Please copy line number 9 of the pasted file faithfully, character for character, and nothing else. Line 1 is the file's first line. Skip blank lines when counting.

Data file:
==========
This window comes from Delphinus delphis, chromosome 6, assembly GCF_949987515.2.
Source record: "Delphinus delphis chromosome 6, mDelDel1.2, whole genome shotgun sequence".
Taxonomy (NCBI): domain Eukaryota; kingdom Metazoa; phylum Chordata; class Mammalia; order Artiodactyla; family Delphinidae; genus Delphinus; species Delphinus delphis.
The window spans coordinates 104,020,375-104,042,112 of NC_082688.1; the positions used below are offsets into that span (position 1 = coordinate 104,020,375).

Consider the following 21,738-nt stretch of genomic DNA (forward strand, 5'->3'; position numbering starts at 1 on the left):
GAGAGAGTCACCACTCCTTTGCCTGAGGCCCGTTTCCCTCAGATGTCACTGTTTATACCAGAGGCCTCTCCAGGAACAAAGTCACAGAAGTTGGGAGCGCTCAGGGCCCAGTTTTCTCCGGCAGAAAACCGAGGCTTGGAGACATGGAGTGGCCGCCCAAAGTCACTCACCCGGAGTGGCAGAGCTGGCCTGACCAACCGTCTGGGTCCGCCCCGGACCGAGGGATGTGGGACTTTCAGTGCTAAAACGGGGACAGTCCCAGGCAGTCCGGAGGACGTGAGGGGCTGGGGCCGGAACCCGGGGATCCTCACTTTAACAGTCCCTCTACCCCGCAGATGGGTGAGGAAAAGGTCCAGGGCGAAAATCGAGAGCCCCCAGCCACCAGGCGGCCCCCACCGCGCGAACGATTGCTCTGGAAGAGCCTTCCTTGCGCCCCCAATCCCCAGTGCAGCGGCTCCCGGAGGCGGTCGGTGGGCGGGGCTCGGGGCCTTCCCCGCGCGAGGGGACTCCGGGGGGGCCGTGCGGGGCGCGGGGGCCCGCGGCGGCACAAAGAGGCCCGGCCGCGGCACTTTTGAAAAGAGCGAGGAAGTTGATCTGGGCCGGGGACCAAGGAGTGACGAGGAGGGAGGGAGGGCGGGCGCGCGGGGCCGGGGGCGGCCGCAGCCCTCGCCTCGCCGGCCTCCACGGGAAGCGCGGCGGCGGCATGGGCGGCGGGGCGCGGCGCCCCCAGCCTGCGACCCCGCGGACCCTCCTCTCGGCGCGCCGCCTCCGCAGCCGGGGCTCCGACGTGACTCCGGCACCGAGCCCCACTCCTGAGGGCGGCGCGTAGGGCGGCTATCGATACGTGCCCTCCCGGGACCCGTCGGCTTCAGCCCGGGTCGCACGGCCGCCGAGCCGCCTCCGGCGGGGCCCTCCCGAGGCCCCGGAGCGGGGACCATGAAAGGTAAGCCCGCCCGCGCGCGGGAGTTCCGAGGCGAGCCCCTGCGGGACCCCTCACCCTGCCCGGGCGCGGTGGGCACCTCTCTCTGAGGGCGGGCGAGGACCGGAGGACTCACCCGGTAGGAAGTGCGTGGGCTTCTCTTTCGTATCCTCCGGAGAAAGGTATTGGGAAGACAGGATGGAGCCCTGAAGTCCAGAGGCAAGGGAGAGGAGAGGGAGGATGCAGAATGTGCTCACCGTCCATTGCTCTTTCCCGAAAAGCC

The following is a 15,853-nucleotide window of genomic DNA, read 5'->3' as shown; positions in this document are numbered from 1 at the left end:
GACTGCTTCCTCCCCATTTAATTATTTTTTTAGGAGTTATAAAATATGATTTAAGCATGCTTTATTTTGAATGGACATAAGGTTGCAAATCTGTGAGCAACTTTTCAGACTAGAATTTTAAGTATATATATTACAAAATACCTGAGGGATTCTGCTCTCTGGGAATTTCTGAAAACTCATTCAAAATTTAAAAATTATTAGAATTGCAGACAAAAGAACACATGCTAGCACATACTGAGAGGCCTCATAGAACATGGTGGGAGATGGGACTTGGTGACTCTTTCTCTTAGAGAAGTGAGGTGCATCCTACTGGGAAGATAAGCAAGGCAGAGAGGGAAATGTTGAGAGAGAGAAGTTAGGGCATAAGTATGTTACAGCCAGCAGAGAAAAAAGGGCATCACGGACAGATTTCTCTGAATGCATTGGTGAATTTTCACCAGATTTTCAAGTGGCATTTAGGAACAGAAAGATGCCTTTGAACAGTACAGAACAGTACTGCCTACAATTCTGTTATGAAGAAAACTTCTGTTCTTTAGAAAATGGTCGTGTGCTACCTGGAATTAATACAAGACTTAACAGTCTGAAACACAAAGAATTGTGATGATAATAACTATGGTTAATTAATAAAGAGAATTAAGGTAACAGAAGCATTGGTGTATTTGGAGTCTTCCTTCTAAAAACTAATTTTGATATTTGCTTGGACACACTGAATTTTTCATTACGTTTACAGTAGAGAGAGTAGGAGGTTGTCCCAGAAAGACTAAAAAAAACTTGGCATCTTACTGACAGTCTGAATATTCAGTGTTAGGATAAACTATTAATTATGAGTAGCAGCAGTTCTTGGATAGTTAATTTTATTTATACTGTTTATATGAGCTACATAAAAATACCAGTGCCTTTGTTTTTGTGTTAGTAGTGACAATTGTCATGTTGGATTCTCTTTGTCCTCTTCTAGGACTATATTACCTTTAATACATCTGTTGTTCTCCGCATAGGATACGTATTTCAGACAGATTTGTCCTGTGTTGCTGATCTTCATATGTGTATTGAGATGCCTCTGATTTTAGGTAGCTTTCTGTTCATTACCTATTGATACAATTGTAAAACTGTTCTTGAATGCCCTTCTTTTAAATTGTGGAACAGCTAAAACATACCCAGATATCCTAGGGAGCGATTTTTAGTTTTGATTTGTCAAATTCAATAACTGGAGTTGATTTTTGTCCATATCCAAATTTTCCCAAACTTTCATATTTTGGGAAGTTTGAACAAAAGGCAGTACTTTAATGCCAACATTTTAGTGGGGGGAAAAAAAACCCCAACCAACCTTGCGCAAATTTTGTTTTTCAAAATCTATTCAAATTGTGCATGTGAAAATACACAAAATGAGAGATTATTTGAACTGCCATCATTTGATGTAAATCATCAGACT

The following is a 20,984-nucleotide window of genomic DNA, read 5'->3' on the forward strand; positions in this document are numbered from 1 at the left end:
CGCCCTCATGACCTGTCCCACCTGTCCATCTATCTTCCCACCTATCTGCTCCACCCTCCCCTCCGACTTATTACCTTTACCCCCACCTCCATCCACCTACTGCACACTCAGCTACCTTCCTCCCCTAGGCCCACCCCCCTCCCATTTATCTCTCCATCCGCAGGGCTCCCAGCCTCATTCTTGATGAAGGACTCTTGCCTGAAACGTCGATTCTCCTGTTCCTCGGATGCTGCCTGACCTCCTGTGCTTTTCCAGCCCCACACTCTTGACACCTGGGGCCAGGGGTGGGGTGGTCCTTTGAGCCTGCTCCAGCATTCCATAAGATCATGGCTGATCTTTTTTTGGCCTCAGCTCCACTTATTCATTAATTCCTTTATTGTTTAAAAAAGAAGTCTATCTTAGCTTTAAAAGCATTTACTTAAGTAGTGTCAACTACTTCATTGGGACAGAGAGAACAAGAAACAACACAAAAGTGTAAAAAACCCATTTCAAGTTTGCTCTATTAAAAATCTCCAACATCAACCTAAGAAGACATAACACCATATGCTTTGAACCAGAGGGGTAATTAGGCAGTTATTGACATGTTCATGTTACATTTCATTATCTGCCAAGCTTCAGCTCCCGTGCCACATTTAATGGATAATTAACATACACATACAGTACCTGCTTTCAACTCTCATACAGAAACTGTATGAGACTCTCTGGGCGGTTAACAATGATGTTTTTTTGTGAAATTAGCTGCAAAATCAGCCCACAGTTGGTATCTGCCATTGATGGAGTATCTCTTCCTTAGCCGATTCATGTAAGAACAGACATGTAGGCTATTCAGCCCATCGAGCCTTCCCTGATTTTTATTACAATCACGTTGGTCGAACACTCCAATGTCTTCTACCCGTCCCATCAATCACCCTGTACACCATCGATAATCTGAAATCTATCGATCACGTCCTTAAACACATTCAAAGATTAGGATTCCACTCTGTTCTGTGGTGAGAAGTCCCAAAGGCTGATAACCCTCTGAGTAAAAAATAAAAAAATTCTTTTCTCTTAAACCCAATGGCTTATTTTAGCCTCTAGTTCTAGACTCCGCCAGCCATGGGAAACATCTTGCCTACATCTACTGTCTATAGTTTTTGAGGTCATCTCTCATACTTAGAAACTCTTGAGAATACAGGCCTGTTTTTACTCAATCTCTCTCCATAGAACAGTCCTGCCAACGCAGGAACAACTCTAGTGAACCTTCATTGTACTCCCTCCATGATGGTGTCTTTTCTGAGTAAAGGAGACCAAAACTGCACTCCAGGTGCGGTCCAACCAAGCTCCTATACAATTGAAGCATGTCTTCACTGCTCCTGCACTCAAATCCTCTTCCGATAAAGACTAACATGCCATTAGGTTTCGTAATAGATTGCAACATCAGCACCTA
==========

The following is a 20,984-nucleotide window of genomic DNA, read 5'->3' on the forward strand; positions in this document are numbered from 1 at the left end: